Submitted by Diane Lieper, Leipper Management Group at TechComm Labs
How can this attitude be changed? I sure hope Susan continues to work on this as I feel it is vital to the future of volunteerism and volunteer management.

I have some information on a small (100) group of DVS's that to me is representative and clearly indicates the issues related to defining volunteer management as a profession. There are 3 particular elements that seem to define people currently employed as volunteer managers. They are:

  1. Anyone who wants the job can probably get the job regardless of background and education.
  2. Having been a volunteer seems to be one of the most common criteria for getting a job as a volunteer manager.
  3. Membership in a
    professional association does not seem to be a priority and is usually conditional based on whether or not the employer will pay expenses (dues and conference attendance). Membership seems to terminate when the job terminates.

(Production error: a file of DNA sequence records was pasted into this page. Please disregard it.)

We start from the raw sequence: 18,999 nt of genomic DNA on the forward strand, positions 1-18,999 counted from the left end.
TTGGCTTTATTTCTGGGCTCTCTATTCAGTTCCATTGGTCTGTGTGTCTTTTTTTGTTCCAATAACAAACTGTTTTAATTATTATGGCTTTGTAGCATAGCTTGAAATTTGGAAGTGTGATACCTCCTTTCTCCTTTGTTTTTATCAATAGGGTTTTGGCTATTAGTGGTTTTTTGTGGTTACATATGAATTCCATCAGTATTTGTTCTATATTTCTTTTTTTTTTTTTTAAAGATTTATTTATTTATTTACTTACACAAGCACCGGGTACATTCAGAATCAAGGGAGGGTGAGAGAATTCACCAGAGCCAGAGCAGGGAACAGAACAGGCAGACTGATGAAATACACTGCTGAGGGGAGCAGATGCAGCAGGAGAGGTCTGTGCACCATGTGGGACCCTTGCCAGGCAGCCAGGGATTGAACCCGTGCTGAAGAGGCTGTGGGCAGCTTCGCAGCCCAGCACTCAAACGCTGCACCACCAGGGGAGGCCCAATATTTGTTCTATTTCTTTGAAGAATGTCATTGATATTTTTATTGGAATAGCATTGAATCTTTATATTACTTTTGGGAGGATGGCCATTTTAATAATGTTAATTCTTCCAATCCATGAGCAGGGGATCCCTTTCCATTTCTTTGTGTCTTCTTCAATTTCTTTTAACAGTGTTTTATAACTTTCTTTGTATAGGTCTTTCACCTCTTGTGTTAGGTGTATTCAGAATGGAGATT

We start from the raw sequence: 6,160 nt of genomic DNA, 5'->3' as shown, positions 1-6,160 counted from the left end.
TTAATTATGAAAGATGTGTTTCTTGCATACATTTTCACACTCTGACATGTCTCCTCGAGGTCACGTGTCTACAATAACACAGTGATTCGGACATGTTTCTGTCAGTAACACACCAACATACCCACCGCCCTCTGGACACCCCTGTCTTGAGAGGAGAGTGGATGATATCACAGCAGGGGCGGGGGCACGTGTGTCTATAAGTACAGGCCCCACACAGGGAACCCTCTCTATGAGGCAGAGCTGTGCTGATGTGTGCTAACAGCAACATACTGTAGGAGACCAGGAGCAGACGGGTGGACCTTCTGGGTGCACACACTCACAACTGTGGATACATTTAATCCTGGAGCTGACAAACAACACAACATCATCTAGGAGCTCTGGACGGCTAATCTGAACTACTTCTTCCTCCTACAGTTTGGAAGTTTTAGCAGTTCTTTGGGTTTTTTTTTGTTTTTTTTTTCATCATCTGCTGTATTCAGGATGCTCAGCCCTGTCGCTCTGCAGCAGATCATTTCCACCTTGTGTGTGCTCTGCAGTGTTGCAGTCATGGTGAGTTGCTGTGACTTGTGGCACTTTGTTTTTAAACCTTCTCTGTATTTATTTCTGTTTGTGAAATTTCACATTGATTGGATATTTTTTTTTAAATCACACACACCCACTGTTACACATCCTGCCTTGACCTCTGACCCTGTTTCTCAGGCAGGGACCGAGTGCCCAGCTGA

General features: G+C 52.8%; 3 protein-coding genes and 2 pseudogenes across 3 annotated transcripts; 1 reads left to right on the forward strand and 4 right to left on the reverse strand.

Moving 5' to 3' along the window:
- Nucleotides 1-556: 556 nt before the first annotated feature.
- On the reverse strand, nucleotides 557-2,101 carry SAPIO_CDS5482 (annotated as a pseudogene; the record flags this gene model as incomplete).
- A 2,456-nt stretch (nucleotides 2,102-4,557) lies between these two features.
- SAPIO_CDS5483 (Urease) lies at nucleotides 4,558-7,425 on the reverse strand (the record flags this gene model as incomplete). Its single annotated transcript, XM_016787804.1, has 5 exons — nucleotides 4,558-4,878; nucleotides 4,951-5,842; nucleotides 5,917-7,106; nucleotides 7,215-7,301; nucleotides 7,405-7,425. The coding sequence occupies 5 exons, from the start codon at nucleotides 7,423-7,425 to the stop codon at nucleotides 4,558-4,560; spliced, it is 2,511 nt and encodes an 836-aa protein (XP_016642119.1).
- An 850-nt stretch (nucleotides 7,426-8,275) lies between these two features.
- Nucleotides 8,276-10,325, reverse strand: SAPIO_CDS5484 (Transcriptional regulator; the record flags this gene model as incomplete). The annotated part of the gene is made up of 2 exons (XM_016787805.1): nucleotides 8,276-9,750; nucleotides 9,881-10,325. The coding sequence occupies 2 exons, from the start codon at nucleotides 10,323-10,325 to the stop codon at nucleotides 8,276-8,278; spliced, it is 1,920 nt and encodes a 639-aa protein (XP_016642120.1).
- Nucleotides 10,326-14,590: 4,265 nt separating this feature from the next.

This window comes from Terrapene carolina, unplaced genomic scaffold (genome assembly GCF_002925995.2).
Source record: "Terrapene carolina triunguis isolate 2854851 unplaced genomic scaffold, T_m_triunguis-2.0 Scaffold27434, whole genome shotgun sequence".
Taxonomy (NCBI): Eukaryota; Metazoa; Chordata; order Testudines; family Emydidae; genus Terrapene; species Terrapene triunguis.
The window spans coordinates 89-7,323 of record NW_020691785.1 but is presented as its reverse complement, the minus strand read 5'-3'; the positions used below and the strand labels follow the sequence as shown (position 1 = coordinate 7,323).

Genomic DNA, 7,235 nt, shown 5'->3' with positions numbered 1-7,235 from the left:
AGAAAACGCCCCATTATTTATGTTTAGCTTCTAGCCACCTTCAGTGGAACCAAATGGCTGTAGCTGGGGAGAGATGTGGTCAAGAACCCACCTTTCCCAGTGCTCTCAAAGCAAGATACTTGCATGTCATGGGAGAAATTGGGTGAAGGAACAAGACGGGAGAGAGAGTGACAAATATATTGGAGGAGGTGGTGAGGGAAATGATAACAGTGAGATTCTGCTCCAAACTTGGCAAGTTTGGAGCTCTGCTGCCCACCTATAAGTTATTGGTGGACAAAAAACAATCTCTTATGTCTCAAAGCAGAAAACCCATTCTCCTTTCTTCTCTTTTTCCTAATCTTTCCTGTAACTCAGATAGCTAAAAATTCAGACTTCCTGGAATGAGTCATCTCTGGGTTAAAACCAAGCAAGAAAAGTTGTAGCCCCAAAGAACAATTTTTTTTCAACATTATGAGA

These premises are based on the data I have and personal knowledge over the last 20 years. Here are some of the data I have that illustrates the above points. ASDVS has done a survey recently that is a new version of one they did in 1993 that I believe, also provides some great insights into this issue.

The education level of volunteer managers includes everything from high
school graduate to masters in fields as diverse as Recreation
Administration, Massage Therapist, Real Estate and Pharmacy Technician.
Previous job experiences include secretary, tax preparer, social worker,
and botique manager.

Submitted by Bruce Glasrud, The Volunteer Center, St. Paul, Minnesota
Susan hits the nail squarely on the head when she writes " Clout is won, not bestowed". This is CENTRAL to the issue of IF volunteer program management will ever become a recognized profession. Perhaps I should better say: recognized outside of the profession! For ages, AVA as well as the state and local associations have been harping about the poor status of the "profession." The recurring remedy however, is to always look inward: "If only the "powers-that-be" can see how hard I am trying to act and look professional, then they'd surely have to give me some clout! I know, I'll take a course or two, and read a book as long as it doesn't have too many pages - I am really busy you know - and maybe I'll get certified through AVA - that's certain to get their attention if I hang something on my wall!